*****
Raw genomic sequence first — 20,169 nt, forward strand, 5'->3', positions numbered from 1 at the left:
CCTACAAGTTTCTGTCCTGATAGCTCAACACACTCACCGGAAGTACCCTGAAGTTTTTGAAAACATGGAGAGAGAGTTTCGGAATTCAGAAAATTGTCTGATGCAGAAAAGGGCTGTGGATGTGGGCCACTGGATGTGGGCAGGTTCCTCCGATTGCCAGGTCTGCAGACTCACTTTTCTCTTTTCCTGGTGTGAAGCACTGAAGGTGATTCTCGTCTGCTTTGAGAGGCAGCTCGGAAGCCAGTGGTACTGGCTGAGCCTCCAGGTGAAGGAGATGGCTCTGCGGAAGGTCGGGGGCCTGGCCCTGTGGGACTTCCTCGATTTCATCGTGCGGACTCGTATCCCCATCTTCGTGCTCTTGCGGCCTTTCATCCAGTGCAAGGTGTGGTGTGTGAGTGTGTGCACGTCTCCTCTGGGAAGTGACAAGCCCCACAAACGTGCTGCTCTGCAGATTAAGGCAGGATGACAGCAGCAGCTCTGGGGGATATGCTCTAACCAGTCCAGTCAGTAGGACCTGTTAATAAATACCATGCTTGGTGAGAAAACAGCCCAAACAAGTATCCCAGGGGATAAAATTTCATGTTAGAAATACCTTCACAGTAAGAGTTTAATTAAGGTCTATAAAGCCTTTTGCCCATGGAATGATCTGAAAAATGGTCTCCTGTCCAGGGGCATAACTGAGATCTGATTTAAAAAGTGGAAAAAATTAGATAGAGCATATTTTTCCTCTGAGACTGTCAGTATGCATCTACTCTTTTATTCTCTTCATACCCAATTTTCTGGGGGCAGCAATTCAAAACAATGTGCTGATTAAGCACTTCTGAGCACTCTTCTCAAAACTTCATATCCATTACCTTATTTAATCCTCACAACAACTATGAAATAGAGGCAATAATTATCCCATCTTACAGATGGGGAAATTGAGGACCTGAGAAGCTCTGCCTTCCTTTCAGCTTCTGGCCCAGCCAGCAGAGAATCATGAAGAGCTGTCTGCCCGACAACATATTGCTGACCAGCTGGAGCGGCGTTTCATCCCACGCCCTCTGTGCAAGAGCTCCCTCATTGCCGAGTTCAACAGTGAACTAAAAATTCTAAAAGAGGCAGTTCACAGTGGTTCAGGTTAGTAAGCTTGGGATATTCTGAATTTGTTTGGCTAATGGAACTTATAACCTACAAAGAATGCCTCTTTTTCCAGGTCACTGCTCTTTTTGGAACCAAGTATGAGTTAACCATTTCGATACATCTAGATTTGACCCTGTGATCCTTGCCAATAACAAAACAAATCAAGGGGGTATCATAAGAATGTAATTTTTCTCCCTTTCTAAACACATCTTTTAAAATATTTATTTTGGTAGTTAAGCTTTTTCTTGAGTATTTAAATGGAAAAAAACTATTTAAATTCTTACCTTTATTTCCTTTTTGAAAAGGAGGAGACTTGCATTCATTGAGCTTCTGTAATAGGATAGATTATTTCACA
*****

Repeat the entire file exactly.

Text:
Raw genomic sequence first — 20,169 nt, forward strand, 5'->3', positions numbered from 1 at the left:
CCTACAAGTTTCTGTCCTGATAGCTCAACACACTCACCGGAAGTACCCTGAAGTTTTTGAAAACATGGAGAGAGAGTTTCGGAATTCAGAAAATTGTCTGATGCAGAAAAGGGCTGTGGATGTGGGCCACTGGATGTGGGCAGGTTCCTCCGATTGCCAGGTCTGCAGACTCACTTTTCTCTTTTCCTGGTGTGAAGCACTGAAGGTGATTCTCGTCTGCTTTGAGAGGCAGCTCGGAAGCCAGTGGTACTGGCTGAGCCTCCAGGTGAAGGAGATGGCTCTGCGGAAGGTCGGGGGCCTGGCCCTGTGGGACTTCCTCGATTTCATCGTGCGGACTCGTATCCCCATCTTCGTGCTCTTGCGGCCTTTCATCCAGTGCAAGGTGTGGTGTGTGAGTGTGTGCACGTCTCCTCTGGGAAGTGACAAGCCCCACAAACGTGCTGCTCTGCAGATTAAGGCAGGATGACAGCAGCAGCTCTGGGGGATATGCTCTAACCAGTCCAGTCAGTAGGACCTGTTAATAAATACCATGCTTGGTGAGAAAACAGCCCAAACAAGTATCCCAGGGGATAAAATTTCATGTTAGAAATACCTTCACAGTAAGAGTTTAATTAAGGTCTATAAAGCCTTTTGCCCATGGAATGATCTGAAAAATGGTCTCCTGTCCAGGGGCATAACTGAGATCTGATTTAAAAAGTGGAAAAAATTAGATAGAGCATATTTTTCCTCTGAGACTGTCAGTATGCATCTACTCTTTTATTCTCTTCATACCCAATTTTCTGGGGGCAGCAATTCAAAACAATGTGCTGATTAAGCACTTCTGAGCACTCTTCTCAAAACTTCATATCCATTACCTTATTTAATCCTCACAACAACTATGAAATAGAGGCAATAATTATCCCATCTTACAGATGGGGAAATTGAGGACCTGAGAAGCTCTGCCTTCCTTTCAGCTTCTGGCCCAGCCAGCAGAGAATCATGAAGAGCTGTCTGCCCGACAACATATTGCTGACCAGCTGGAGCGGCGTTTCATCCCACGCCCTCTGTGCAAGAGCTCCCTCATTGCCGAGTTCAACAGTGAACTAAAAATTCTAAAAGAGGCAGTTCACAGTGGTTCAGGTTAGTAAGCTTGGGATATTCTGAATTTGTTTGGCTAATGGAACTTATAACCTACAAAGAATGCCTCTTTTTCCAGGTCACTGCTCTTTTTGGAACCAAGTATGAGTTAACCATTTCGATACATCTAGATTTGACCCTGTGATCCTTGCCAATAACAAAACAAATCAAGGGGGTATCATAAGAATGTAATTTTTCTCCCTTTCTAAACACATCTTTTAAAATATTTATTTTGGTAGTTAAGCTTTTTCTTGAGTATTTAAATGGAAAAAAACTATTTAAATTCTTACCTTTATTTCCTTTTTGAAAAGGAGGAGACTTGCATTCATTGAGCTTCTGTAATAGGATAGATTATTTCACA